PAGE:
• Likewise, it can be overwhelming to try to distil and cram in all of the information you have on a topic into a very tight word limit. Choosing what to keep and what to leave out can be time consuming and frustrating.
  • It can also be hard to develop a consistent structure for your library in a way that makes it truly easy to search for and find the relevant information, as many bids ask for different things in different areas. For instance, it seems sensible enough to put everything related to, say, quality into a ‘quality’ section but in reality individual bids might ask for specifics about quality in other areas, e.g. performance management. And then aspects of performance management might be alluded to in, say, staff training etc. and so on. So it becomes a maze of interlinked information that may be difficult to untangle at speed when responding to another tender.
  • Libraries need regular attention.  Many well organised and well considered libraries start out well but later descend into chaos, partly because, once a deadline is out of the way, the last thing anyone wants (or has time) to do is go through it all again, dissect each answer and add the good bits into the library; people are just relieved to have finished the bid and want to forget about it! This can often lead to the library becoming more of a dumping ground than a carefully curated resource; the once useful store of information becomes yet another pile of stuff to sort through – which takes time – and eventually the library is ignored in favour of either writing from scratch or cutting and pasting from the last bid. Valuable nuggets of information then get lost in the mists of time and never seen again.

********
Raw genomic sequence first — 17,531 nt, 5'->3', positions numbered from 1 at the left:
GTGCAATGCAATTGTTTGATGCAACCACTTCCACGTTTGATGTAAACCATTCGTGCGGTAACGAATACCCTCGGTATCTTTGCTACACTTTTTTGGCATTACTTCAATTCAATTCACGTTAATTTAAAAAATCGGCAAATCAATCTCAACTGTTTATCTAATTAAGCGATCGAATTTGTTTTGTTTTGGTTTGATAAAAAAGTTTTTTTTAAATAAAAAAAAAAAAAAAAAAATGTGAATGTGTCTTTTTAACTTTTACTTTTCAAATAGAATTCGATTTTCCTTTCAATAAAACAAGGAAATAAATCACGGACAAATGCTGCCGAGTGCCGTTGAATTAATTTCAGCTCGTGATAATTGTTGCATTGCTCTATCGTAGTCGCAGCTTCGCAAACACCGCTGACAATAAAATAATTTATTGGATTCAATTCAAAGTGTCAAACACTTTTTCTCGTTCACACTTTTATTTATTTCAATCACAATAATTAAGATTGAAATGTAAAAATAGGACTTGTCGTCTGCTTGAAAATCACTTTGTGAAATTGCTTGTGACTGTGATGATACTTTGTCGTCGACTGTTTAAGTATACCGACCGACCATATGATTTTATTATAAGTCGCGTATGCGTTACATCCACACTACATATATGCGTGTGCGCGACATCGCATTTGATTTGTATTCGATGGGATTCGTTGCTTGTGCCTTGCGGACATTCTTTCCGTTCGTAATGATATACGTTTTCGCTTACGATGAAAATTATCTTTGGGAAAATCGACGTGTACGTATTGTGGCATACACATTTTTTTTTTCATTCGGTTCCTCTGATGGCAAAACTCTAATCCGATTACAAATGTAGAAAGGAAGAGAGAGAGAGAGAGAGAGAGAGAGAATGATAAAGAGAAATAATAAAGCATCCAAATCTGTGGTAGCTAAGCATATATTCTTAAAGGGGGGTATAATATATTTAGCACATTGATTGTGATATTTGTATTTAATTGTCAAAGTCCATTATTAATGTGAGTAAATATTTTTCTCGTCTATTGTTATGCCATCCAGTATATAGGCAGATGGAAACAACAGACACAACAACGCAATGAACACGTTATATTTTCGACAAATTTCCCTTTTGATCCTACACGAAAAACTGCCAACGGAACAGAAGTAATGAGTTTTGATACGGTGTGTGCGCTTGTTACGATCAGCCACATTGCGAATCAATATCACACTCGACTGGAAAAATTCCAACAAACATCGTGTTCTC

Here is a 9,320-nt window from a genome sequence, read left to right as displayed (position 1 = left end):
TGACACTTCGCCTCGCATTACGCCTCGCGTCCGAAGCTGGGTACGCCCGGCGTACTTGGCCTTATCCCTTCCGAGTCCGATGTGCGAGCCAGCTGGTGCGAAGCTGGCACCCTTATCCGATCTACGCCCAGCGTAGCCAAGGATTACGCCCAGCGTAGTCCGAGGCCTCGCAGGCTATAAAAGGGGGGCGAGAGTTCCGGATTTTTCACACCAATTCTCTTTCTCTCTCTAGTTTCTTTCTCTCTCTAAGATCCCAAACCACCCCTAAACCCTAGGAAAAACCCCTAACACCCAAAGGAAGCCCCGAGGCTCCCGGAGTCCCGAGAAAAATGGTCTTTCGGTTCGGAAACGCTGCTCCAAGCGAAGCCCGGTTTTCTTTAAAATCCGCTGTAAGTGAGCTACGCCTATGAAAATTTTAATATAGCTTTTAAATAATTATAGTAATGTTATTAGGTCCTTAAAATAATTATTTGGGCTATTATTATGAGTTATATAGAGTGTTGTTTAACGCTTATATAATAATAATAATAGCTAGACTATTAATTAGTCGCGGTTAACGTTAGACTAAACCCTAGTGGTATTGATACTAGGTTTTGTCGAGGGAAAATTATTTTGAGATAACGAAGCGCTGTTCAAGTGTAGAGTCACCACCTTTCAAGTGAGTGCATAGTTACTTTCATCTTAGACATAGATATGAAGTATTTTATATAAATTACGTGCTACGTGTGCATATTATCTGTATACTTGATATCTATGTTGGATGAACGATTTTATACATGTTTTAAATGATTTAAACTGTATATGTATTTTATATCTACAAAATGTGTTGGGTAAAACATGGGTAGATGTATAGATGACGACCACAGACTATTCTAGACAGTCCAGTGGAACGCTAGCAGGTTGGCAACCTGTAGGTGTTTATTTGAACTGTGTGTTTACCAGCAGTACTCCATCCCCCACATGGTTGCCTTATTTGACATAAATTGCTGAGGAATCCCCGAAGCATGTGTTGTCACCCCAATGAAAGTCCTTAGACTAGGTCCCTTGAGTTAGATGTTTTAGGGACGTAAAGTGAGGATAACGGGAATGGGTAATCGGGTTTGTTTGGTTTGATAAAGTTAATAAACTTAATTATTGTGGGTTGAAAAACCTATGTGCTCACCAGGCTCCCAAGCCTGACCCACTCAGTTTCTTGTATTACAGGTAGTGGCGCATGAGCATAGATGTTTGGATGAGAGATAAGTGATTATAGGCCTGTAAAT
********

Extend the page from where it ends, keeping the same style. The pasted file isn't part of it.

Response libraries are not quite as useful for:

Responding to a diverse range of bids, e.g. from different types of tendering authority and/or for the delivery of different goods and services. While the library may have a certain amount of useful information, semi-standard answers inevitably need more re-writing for each individual bid.